The MMO industry moves along at the speed of information, and sometimes we’re deluged with so much news here at Massively Overpowered that some of it gets backlogged. That’s why there’s The MOP Up: a weekly compilation of smaller MMO stories and videos that you won’t want to miss. Seen any good MMO news? Hit us up through our tips line!
Maybe you’ll discover a new game in this space — or be reminded of an old favorite! This week we have stories and videos from Vendetta Online, Worlds Adrift, Monster Hunter World, Hellion, Rust, Skyforge, Blade and Soul, Portal Knights, Final Fantasy XI, Dreadnought, PUBG, Hyper Universe, Crossout, Black Desert, Dark and Light, H1Z1, Dauntless, Robocraft, Fortnite, War of Rights, Cosmos Invictus, Ultima Online, and Vendetta Online, all waiting for you after the break!
It comes with the territory of Old School RuneScape that players are more interested in the systems and content offerings than the visual pizazz. And while there are those that actually find the retro graphics charming, there is always room for improvements.
Jagex is putting out an update this week that adds many graphical enhancements that have been in the works for a while now. This also marks the start of the “Quality of Life Month” for the game’s development focus, with improvements to Mage Arena II, better user interface functionality, and a couple of dozen other suggestions from the playerbase that the studio put into practice.
And it’s neither here nor there, but did you know that Old School RuneScape is turning five years old on the 22nd? Pretty amazing that this experiment has thrived and lasted so long!
If the newer version of RuneScape is more your jam, then you’ll probably be very interested to hear the plans in the video below that the team has for February. Here’s a quick preview: rework, rework, rework!
The team behind Conan Exiles has been working hard over the past week, but a lot of that work has gone to the art team over the past week. Sure, it’s important that the vanguard team has been working on making sandstorms do damage to players while also fixing issues with NPC weapons, but the art team has been hard at work giving creatures more expressive telegraphs to work with the combat system.
And that isn’t all the art team is developing; creatures in the world need to feel more expressive in general, so they’re getting more idle animations and environmental interactions to boot. So you’ll see fewer critters just hanging out and more of them doing things that make sense for those animals.
There’s also work being done on the UI to make everything feel immersive, fun, and easy to understand at a glance. Check out the full newsletter to see all of the ways in which the team is working hard to make the game the best it can be.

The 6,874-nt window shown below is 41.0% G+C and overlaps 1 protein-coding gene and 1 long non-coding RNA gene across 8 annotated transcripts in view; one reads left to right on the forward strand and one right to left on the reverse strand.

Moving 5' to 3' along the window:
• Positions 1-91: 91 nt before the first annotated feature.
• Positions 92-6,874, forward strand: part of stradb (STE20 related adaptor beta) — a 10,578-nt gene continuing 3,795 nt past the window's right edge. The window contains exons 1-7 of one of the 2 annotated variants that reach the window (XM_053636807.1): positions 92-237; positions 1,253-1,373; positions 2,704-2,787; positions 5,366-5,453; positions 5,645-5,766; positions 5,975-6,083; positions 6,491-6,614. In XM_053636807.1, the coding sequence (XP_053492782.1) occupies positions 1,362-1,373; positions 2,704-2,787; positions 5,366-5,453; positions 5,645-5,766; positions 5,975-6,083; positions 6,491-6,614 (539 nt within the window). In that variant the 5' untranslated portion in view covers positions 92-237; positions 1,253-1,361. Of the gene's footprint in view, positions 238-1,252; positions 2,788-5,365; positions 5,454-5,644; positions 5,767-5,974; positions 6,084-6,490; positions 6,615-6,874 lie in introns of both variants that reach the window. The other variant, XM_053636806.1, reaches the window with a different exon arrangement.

With a year of alpha and closed beta testing behind it, Dauntless turns to 2018 with an eye toward grander things. Namely, open beta and release.
The team took a look at the future horizon of the multiplayer fantasy game’s development and tagged seven elements that it wants to improve in order to prepare for open beta. These elements are: user interface, evergame, island gameplay, slayer expression, combat, tutorials, and performance and scale. The “evergame” section is perhaps the most interesting, as the team desires to create compelling content and additional activities to keep players interested in the long run.
“You can expect more details, in-depth articles, developer interviews, and previews of what’s to come. The goal of open beta is in sight and we are excited to bring to life the game that we’ve been waiting for and that you’ve supported,” the team promised.
Everyone’s talking about RIFT’s new Prime server idea — and whether or not it will get us playing Trion Worlds’ fantasy MMO once again. Naturally, the blogosphere had a few thoughts about this.
Stargrace said that it was “highly unlikely” that she’d return for this: “While I am drawn into progression servers for EverQuest and EverQuest II due to a heavy nostalgia factor, I don’t get those same warm fuzzy feelings about RIFT.”
“If anything induces me to give RIFT Prime a try it will be the extent to which the experience doesn’t accurately replicate the original,” Bhagpuss said. And Endgame Variable takes a look at it from the perspective of a former player: “Do I want to pay a subscription to play old content in RIFT — a game I’ve already played to death — or pay a subscription to play new content in FFXIV or WoW?”